Having taken over ferry operations in 1951, Washington State Ferries was not
terribly surprised to find itself in need of new vessels just a few years into
operations.  Most of the vessels in the fleet had been built twenty to thirty years prior
and were configured for the smaller, narrower cars of the 20's and 30's.  As cars
ballooned to mammoth proportions in the 50's, all the vessels in the fleet saw their
capacities drastically reduced.

The first step to alleviate the problem was to purchase the
Olympic and
Rhododendron.  The second would be to add new vessels to the fleet.
Appearing in 1954, taking only 11 months from keel laying to entering service, the

Evergreen State
became the largest, most modern ferry in the fleet.  Immediately,
WSF began replacing the
Kalakala as the vessel in the promotional materials
advertising the fleet; she suddenly became dated.

The airy, brightly lighted ferry was placed on the Seattle-Winslow run--setting off a
controversy that rages to this day with the citizens of Bremerton, who were used to
getting all the new ferries up to that point--and became an immediate success.  
Passengers used to the
Illahee or the much smaller Kehloken found themselves in
the largest passenger cabin on the run at that time.

The ferry was such a success that two more sisters were ordered.  Shortly after
construction started on the second vessel, the state announced they were to be
named
Vacation State and Washington State--and the howls of protest began.
WSF had started a policy of dropping the Native American/Chinook Jargon names
for the vessels.  Upon arrival on Puget Sound, the
Governor Harry W Nice and
Governor Herbert R O'Conor
were named Olympic and Rhododendron--not Chinook
names, but regional nonetheless.  Likewise, the
Evergreen State, which is the
Washington's nick-name, also slipped by without too much notice.  But the
declaration of the other two names--and such bland ones at that--resulted in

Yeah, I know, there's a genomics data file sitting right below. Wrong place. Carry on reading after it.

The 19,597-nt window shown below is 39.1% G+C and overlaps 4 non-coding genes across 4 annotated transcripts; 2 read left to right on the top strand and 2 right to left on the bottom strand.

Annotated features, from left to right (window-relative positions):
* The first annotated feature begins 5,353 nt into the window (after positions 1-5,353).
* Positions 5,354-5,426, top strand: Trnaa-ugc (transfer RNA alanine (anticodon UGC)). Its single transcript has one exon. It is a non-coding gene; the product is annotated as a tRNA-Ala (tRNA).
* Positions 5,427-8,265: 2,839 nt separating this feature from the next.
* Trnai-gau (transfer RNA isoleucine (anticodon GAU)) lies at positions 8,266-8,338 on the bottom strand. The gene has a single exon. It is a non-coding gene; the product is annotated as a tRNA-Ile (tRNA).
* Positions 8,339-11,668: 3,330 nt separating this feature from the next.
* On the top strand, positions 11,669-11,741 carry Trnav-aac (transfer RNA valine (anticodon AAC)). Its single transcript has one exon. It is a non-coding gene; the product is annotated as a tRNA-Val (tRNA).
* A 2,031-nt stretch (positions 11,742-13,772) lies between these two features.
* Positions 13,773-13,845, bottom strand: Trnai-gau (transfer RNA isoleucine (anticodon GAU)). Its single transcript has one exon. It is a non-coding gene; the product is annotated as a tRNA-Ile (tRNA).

widespread criticism.

Due to the pressure applied from the major Seattle newspapers and the Puget
Sound Maritime Historical Society (led by former Black Ball publicist, William O.
Thorniley, whose job with Black Ball had been to rename the new arrivals to the
fleet) , the boats were named instead
Klahowya and Tillikum.

The Klahowya, completed in 1958, benefited from being second in the class.  A few
shortcomings on the
Evergreen were ironed out, including a larger passenger cabin
and a smooth texas deck.  She was assigned to the Vashon-Southworth-Fauntleroy
route (sending up another complaint from Bremerton)  where, remarkably she has
remained until the
Evergreen State was "retired" in 2014, at which point the
Klahowya was assigned to the San Juan inter-island route.  

The
Tillikum arrived in 1959 and took over the Seattle-Winslow run, freeing up the
Evergreen State to work the San Juan Islands and become the goodwill ambassador
to Canada, working the International route.  She would remain in the Islands with few
exception until she was put into "stand by" mothball status in 2003.
The Evergreen State departing Anacortes in 1970.  Author's collection.
The Klahowya still under construction but nearly finished in 1958; at
bottom, the
Tillikum at Seattle in July, 1959.  Author's
collection/Masuoka collection.



The Evergreen State Class
today...
The Evergreen State Class